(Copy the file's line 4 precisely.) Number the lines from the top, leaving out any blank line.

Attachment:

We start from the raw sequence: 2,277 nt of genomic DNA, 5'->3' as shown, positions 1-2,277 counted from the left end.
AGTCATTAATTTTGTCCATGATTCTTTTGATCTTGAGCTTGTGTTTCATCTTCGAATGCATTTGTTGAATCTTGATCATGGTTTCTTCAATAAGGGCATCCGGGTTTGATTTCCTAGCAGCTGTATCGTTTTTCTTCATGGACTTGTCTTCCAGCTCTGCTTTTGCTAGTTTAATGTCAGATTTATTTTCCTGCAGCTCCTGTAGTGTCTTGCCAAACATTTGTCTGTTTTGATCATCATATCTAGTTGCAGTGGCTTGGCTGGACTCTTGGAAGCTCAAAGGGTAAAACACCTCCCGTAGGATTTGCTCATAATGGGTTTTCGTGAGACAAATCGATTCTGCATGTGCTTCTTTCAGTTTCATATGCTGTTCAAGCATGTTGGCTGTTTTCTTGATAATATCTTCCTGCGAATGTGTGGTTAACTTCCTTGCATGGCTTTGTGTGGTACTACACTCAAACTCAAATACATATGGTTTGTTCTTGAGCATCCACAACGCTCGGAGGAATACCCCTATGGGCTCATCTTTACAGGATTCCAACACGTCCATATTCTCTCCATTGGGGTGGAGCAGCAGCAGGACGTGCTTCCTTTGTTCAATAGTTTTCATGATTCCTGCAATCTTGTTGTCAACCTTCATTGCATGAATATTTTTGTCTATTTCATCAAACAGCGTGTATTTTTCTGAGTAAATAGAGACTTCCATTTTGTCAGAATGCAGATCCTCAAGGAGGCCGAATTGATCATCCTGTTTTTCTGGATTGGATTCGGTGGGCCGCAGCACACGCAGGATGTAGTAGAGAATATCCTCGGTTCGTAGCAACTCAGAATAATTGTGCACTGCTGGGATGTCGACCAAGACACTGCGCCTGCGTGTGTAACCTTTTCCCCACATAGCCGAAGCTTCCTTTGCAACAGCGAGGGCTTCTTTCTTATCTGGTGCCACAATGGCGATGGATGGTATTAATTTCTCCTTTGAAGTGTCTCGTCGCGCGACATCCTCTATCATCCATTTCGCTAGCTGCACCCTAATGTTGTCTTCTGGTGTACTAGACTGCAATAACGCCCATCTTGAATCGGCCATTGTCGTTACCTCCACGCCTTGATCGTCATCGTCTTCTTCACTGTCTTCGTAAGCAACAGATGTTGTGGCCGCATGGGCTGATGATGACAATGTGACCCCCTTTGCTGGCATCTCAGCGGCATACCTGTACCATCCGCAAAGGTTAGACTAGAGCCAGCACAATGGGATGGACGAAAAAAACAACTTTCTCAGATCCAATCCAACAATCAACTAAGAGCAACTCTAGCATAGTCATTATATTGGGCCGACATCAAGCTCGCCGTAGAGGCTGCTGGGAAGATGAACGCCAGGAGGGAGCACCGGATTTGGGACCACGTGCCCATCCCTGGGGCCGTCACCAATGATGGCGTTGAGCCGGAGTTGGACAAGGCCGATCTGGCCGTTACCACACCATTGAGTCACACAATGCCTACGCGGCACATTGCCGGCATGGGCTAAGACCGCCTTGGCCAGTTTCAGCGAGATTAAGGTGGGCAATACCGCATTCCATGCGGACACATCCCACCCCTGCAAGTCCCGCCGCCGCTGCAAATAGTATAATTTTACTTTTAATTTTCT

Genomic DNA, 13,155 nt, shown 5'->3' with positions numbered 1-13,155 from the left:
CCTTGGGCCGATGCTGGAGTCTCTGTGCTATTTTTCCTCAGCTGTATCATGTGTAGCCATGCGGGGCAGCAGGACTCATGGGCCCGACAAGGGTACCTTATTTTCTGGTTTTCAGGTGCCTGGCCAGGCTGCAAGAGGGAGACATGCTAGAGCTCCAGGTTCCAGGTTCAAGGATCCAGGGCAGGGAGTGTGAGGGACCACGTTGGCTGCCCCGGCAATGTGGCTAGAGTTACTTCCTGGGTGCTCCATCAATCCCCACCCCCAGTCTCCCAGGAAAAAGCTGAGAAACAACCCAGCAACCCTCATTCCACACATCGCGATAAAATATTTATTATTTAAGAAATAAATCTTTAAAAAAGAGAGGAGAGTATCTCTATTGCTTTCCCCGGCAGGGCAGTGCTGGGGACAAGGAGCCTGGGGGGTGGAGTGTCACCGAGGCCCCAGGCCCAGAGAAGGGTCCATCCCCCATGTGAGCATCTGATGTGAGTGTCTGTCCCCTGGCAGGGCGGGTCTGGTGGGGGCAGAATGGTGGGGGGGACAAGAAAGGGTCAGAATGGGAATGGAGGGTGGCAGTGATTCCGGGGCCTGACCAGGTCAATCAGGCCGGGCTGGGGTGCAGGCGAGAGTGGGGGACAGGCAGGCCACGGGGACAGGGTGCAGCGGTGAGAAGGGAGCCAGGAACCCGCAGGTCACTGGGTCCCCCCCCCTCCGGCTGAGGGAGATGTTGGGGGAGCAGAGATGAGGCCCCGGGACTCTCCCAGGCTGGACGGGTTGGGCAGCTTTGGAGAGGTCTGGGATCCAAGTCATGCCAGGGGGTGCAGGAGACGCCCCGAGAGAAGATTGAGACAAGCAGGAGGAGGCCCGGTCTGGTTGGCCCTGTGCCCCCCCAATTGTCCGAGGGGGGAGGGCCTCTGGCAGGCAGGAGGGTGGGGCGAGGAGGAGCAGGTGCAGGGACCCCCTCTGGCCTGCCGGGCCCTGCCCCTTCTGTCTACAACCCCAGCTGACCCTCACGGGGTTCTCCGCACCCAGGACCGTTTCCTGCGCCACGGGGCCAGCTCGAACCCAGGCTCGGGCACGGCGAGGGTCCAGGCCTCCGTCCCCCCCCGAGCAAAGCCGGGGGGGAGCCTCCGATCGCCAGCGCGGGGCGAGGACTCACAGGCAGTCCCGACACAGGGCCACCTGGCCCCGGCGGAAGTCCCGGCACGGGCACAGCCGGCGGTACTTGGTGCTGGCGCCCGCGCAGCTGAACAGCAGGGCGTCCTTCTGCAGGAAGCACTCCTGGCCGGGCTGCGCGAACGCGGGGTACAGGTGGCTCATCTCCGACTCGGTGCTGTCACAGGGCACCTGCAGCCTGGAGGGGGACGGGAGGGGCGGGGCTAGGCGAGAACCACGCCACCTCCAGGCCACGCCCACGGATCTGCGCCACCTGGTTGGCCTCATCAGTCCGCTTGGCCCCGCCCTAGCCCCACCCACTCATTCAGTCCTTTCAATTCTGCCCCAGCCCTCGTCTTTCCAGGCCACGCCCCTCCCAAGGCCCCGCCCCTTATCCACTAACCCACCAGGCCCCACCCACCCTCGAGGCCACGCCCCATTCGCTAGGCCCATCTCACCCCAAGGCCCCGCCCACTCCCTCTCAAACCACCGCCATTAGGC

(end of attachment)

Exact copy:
CCTTGGGCCGATGCTGGAGTCTCTGTGCTATTTTTCCTCAGCTGTATCATGTGTAGCCATGCGGGGCAGCAGGACTCATGGGCCCGACAAGGGTACCTTATTTTCTGGTTTTCAGGTGCCTGGCCAGGCTGCAAGAGGGAGACATGCTAGAGCTCCAGGTTCCAGGTTCAAGGATCCAGGGCAGGGAGTGTGAGGGACCACGTTGGCTGCCCCGGCAATGTGGCTAGAGTTACTTCCTGGGTGCTCCATCAATCCCCACCCCCAGTCTCCCAGGAAAAAGCTGAGAAACAACCCAGCAACCCTCATTCCACACATCGCGATAAAATATTTATTATTTAAGAAATAAATCTTTAAAAAAGAGAGGAGAGTATCTCTATTGCTTTCCCCGGCAGGGCAGTGCTGGGGACAAGGAGCCTGGGGGGTGGAGTGTCACCGAGGCCCCAGGCCCAGAGAAGGGTCCATCCCCCATGTGAGCATCTGATGTGAGTGTCTGTCCCCTGGCAGGGCGGGTCTGGTGGGGGCAGAATGGTGGGGGGGACAAGAAAGGGTCAGAATGGGAATGGAGGGTGGCAGTGATTCCGGGGCCTGACCAGGTCAATCAGGCCGGGCTGGGGTGCAGGCGAGAGTGGGGGACAGGCAGGCCACGGGGACAGGGTGCAGCGGTGAGAAGGGAGCCAGGAACCCGCAGGTCACTGGGTCCCCCCCCCTCCGGCTGAGGGAGATGTTGGGGGAGCAGAGATGAGGCCCCGGGACTCTCCCAGGCTGGACGGGTTGGGCAGCTTTGGAGAGGTCTGGGATCCAAGTCATGCCAGGGGGTGCAGGAGACGCCCCGAGAGAAGATTGAGACAAGCAGGAGGAGGCCCGGTCTGGTTGGCCCTGTGCCCCCCCAATTGTCCGAGGGGGGAGGGCCTCTGGCAGGCAGGAGGGTGGGGCGAGGAGGAGCAGGTGCAGGGACCCCCTCTGGCCTGCCGGGCCCTGCCCCTTCTGTCTACAACCCCAGCTGACCCTCACGGGGTTCTCCGCACCCAGGACCGTTTCCTGCGCCACGGGGCCAGCTCGAACCCAGGCTCGGGCACGGCGAGGGTCCAGGCCTCCGTCCCCCCCCGAGCAAAGCCGGGGGGGAGCCTCCGATCGCCAGCGCGGGGCGAGGACTCACAGGCAGTCCCGACACAGGGCCACCTGGCCCCGGCGGAAGTCCCGGCACGGGCACAGCCGGCGGTACTTGGTGCTGGCGCCCGCGCAGCTGAACAGCAGGGCGTCCTTCTGCAGGAAGCACTCCTGGCCGGGCTGCGCGAACGCGGGGTACAGGTGGCTCATCTCCGACTCGGTGCTGTCACAGGGCACCTGCAGCCTGGAGGGGGACGGGAGGGGCGGGGCTAGGCGAGAACCACGCCACCTCCAGGCCACGCCCACGGATCTGCGCCACCTGGTTGGCCTCATCAGTCCGCTTGGCCCCGCCCTAGCCCCACCCACTCATTCAGTCCTTTCAATTCTGCCCCAGCCCTCGTCTTTCCAGGCCACGCCCCTCCCAAGGCCCCGCCCCTTATCCACTAACCCACCAGGCCCCACCCACCCTCGAGGCCACGCCCCATTCGCTAGGCCCATCTCACCCCAAGGCCCCGCCCACTCCCTCTCAAACCACCGCCATTAGGC